Mark Twain famously said that “80% of success is just showing up.”
I’ve discovered that he was right. You don’t need to hit a homerun every day to be successful, but you do need to be consistent. A relentless commitment to showing up and following a carefully planned schedule with a time-tracking tool will improve your performance and allow you to get so much more done during the day.
At first, this takes discipline. But like everything, discipline and focus gets easier with practice and habit. Work ethic can be built up and instilled through repetition and accountability. The trick is to not expect too much of yourself. Small, manageable goals are much better than a big overwhelming goal that seems exciting and gets you pumped up at first but fades badly as soon as a rough patch occurs (which, of course, it does).
Once I got into the habit of meticulously scheduling my day, I noticed that I got so much momentum that I was also planning the subsequent days in precise detail. People fear uncertainty more than anything else, so knowing in advance exactly what I needed to deal with and at what specific time allowed me to relax a lot more than if I left that task floating around my brain with a slight feeling of dread about when I’d have to take on the problem.
You have to know what you’re going to do and make a commitment to just doing it. Broken down like this, it sounds simple. And it is. We just overcomplicate things by worrying about ifs and buts and by bringing stressful uncertainty into our lives by not sticking to our schedules.
You have to be clinical with your time. I cannot stress this enough because people are creatures of habit, and by building a tolerance to extreme focus during the allotted time, you will establish strong neural pathways that build and reinforce this type of behavior. Before long it becomes second nature to sit and focus and gain positive momentum. The solution to improving your performance is so simple that you’ll wonder with remorse how many months of your life you’ve lost (add to that the compounding gains and opportunity cost that you’ve missed out on).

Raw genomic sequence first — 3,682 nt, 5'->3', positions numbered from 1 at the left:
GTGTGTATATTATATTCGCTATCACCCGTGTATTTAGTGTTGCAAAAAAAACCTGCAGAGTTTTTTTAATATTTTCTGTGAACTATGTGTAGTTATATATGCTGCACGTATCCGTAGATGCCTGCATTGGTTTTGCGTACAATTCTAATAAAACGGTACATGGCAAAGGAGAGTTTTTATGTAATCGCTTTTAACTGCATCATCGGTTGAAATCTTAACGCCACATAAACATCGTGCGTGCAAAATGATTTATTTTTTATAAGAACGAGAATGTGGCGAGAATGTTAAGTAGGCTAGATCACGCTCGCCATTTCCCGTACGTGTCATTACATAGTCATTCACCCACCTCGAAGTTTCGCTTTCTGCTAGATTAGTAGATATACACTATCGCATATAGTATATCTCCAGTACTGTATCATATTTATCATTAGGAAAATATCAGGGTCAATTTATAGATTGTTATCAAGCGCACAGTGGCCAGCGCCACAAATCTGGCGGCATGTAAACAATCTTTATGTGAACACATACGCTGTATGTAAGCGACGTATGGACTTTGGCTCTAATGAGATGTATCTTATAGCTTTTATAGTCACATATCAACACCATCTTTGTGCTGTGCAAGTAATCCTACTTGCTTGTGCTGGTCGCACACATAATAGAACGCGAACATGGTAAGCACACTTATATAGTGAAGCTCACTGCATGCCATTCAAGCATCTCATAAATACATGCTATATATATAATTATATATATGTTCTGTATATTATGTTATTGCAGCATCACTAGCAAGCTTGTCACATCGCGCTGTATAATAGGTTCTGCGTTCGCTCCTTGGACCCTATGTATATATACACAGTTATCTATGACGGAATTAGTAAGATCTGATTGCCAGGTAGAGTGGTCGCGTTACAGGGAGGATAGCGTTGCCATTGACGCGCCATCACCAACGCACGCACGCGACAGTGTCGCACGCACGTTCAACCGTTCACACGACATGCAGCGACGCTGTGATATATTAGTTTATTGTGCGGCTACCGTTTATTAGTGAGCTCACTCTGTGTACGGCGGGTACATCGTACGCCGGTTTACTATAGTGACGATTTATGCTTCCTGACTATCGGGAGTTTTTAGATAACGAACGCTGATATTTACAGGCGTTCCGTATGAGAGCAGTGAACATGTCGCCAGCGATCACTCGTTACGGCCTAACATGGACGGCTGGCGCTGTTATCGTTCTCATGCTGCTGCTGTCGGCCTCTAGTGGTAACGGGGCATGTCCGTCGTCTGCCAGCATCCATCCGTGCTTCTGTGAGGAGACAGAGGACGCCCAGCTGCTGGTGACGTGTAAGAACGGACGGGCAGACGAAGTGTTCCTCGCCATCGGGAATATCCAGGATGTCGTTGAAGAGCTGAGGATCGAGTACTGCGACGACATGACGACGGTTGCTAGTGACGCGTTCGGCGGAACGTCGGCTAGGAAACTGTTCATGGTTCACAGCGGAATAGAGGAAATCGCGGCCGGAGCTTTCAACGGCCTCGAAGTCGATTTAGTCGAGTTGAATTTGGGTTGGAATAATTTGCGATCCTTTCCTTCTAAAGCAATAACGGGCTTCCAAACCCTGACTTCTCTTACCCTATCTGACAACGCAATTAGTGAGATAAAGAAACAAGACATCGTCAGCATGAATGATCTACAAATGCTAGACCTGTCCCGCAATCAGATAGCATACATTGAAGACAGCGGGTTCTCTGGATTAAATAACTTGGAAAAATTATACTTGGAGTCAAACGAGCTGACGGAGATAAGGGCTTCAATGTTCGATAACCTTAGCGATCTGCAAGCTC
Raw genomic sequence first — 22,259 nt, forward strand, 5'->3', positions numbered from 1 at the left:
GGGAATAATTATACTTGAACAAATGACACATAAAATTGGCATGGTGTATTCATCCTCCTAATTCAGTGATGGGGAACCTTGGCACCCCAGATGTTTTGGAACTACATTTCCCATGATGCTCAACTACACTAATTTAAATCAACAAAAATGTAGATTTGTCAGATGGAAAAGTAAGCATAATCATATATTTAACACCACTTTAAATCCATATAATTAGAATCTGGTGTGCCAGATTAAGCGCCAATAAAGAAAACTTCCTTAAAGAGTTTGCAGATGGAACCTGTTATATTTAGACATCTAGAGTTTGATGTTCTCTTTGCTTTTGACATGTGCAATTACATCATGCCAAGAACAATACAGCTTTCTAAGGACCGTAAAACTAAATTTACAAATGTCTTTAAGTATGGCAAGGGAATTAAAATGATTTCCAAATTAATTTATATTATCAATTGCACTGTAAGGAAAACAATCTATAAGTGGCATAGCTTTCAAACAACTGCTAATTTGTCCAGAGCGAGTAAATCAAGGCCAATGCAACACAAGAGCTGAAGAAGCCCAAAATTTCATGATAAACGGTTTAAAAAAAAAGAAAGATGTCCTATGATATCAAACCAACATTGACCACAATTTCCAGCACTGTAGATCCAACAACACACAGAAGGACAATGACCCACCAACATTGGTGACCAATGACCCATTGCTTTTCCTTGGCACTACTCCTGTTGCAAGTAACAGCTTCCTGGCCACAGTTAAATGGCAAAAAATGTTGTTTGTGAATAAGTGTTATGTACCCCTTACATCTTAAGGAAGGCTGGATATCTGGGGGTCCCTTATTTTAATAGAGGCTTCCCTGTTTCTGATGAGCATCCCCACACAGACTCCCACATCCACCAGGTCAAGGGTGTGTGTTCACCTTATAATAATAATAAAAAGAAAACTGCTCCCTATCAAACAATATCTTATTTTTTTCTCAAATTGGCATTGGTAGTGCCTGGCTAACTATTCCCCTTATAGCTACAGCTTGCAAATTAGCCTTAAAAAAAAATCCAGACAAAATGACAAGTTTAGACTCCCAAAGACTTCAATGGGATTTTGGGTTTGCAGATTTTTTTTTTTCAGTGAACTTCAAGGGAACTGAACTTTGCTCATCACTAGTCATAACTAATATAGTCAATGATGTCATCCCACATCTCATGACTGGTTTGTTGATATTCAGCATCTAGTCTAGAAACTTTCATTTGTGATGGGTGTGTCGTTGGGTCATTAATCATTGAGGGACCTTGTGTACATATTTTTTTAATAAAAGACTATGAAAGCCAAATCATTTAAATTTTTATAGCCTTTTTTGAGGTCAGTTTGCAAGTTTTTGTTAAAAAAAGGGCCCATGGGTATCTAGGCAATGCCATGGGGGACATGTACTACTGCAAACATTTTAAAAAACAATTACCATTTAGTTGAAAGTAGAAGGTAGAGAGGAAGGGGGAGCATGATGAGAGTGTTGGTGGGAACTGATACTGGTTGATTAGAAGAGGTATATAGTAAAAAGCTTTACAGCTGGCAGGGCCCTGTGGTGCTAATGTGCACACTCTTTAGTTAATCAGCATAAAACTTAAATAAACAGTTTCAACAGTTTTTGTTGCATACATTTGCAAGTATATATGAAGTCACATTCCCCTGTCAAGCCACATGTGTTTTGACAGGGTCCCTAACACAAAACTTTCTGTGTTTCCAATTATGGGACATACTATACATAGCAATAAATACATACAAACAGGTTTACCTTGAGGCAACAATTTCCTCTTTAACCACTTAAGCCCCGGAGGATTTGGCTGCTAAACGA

What I find really useful is making notes at the end of each block of time I schedule. I know that when the times up, I really want to be able to write with integrity that I did what I was supposed to, like a real adult instead of bailing out and taking the path of least resistance by procrastinating on an easier task or selling myself short because of laziness or fear. I don’t want to be the guy who bails out when things get a bit tough or my mind starts to wander. With these short manageable blocks of time, I know if I focus for just a few more seconds I can win some momentum and step by step reach my goal.
Writing down my notes at the end of the allocated time allows me to see where I’m been wasteful. Figuring out where I’m most tempted to waste time and when I struggle to move forwards allowed me to cut these bad habits and patterns out. Personally, I feel more temptation to procrastinate after lunch (studies show that your motivation is a finite resource, and is at its strongest earlier in the day).
One problem that I have with this system is that I actually want to do too MUCH work. If I’m on a tear and smashing through the tasks with terrifying efficiency I find myself tempted to keep working past the allotted time that I’ve get scheduled. This is actually a mistake as it conditions you not to respect the script and will work against you when you’re emotional state is reversed and you’re in an irritable and unproductive state of mind. You should respect the time allotments and only break them under special circumstances (and I don’t use that word lightly).
Although I’m obviously not in the productivity kill zone during every block of time, I often achieve a state of peak flow even when I don’t expect it, just by conditioning my mind to focus and assuming that the results will follow as long as I show up and follow the system.